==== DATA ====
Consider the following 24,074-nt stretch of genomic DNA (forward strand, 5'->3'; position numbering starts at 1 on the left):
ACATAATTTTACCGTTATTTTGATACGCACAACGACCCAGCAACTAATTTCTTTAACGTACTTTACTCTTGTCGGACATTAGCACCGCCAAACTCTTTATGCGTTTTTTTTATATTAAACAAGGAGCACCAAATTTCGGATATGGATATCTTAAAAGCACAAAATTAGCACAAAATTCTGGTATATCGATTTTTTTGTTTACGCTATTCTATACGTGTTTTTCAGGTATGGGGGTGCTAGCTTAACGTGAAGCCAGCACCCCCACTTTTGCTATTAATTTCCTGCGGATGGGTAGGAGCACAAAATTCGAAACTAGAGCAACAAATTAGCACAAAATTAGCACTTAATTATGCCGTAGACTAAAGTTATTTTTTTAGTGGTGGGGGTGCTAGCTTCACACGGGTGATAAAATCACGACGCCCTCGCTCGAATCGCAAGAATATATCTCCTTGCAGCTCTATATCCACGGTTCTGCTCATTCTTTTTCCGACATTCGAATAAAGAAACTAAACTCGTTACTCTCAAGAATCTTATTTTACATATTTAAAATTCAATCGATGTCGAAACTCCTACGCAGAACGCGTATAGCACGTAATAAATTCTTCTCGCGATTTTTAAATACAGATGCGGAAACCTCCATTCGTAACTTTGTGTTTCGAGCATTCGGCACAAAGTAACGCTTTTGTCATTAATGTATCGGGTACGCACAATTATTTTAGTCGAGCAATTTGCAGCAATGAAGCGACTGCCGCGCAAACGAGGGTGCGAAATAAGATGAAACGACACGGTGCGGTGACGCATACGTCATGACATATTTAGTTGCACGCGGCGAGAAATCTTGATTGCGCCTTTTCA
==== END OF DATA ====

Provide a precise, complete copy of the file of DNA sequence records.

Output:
Consider the following 24,074-nt stretch of genomic DNA (forward strand, 5'->3'; position numbering starts at 1 on the left):
ACATAATTTTACCGTTATTTTGATACGCACAACGACCCAGCAACTAATTTCTTTAACGTACTTTACTCTTGTCGGACATTAGCACCGCCAAACTCTTTATGCGTTTTTTTTATATTAAACAAGGAGCACCAAATTTCGGATATGGATATCTTAAAAGCACAAAATTAGCACAAAATTCTGGTATATCGATTTTTTTGTTTACGCTATTCTATACGTGTTTTTCAGGTATGGGGGTGCTAGCTTAACGTGAAGCCAGCACCCCCACTTTTGCTATTAATTTCCTGCGGATGGGTAGGAGCACAAAATTCGAAACTAGAGCAACAAATTAGCACAAAATTAGCACTTAATTATGCCGTAGACTAAAGTTATTTTTTTAGTGGTGGGGGTGCTAGCTTCACACGGGTGATAAAATCACGACGCCCTCGCTCGAATCGCAAGAATATATCTCCTTGCAGCTCTATATCCACGGTTCTGCTCATTCTTTTTCCGACATTCGAATAAAGAAACTAAACTCGTTACTCTCAAGAATCTTATTTTACATATTTAAAATTCAATCGATGTCGAAACTCCTACGCAGAACGCGTATAGCACGTAATAAATTCTTCTCGCGATTTTTAAATACAGATGCGGAAACCTCCATTCGTAACTTTGTGTTTCGAGCATTCGGCACAAAGTAACGCTTTTGTCATTAATGTATCGGGTACGCACAATTATTTTAGTCGAGCAATTTGCAGCAATGAAGCGACTGCCGCGCAAACGAGGGTGCGAAATAAGATGAAACGACACGGTGCGGTGACGCATACGTCATGACATATTTAGTTGCACGCGGCGAGAAATCTTGATTGCGCCTTTTCA